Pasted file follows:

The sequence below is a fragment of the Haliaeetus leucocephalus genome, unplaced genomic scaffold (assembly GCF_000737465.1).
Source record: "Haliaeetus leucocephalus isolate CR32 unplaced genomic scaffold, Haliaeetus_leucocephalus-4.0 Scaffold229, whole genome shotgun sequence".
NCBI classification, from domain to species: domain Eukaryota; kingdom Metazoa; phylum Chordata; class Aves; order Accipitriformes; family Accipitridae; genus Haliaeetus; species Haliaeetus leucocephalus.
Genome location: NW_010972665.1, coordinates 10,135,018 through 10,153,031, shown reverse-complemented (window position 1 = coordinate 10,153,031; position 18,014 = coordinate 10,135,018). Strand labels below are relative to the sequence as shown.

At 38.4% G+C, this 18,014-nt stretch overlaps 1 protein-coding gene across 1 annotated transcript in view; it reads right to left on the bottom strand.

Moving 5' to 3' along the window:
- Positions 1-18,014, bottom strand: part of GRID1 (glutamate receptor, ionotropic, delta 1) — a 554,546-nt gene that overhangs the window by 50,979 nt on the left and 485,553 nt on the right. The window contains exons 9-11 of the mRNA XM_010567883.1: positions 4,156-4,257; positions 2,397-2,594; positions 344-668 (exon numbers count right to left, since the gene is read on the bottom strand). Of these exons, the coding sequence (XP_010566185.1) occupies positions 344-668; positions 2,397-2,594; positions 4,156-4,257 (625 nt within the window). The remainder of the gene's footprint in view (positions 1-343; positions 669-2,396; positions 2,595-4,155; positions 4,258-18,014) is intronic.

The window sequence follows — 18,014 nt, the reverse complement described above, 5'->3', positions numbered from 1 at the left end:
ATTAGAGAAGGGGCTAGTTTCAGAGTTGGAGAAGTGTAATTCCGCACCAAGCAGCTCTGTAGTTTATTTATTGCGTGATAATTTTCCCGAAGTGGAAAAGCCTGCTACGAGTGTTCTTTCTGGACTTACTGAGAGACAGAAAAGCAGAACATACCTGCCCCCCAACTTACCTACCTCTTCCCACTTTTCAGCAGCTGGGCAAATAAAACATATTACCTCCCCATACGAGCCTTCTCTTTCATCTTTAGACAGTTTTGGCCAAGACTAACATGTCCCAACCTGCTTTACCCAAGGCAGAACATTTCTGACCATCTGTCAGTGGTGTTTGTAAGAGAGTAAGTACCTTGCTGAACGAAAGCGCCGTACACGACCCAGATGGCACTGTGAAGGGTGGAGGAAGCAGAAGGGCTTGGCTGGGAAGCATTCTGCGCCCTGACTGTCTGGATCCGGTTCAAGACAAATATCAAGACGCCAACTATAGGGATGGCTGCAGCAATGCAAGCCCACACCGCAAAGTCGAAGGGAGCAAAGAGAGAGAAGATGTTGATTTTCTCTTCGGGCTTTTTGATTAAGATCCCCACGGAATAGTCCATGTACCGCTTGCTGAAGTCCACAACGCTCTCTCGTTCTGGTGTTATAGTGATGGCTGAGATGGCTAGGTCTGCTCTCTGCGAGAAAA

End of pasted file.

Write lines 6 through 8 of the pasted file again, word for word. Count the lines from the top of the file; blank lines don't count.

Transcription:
Moving 5' to 3' along the window:
- Positions 1-18,014, bottom strand: part of GRID1 (glutamate receptor, ionotropic, delta 1) — a 554,546-nt gene that overhangs the window by 50,979 nt on the left and 485,553 nt on the right. The window contains exons 9-11 of the mRNA XM_010567883.1: positions 4,156-4,257; positions 2,397-2,594; positions 344-668 (exon numbers count right to left, since the gene is read on the bottom strand). Of these exons, the coding sequence (XP_010566185.1) occupies positions 344-668; positions 2,397-2,594; positions 4,156-4,257 (625 nt within the window). The remainder of the gene's footprint in view (positions 1-343; positions 669-2,396; positions 2,595-4,155; positions 4,258-18,014) is intronic.

The window sequence follows — 18,014 nt, the reverse complement described above, 5'->3', positions numbered from 1 at the left end: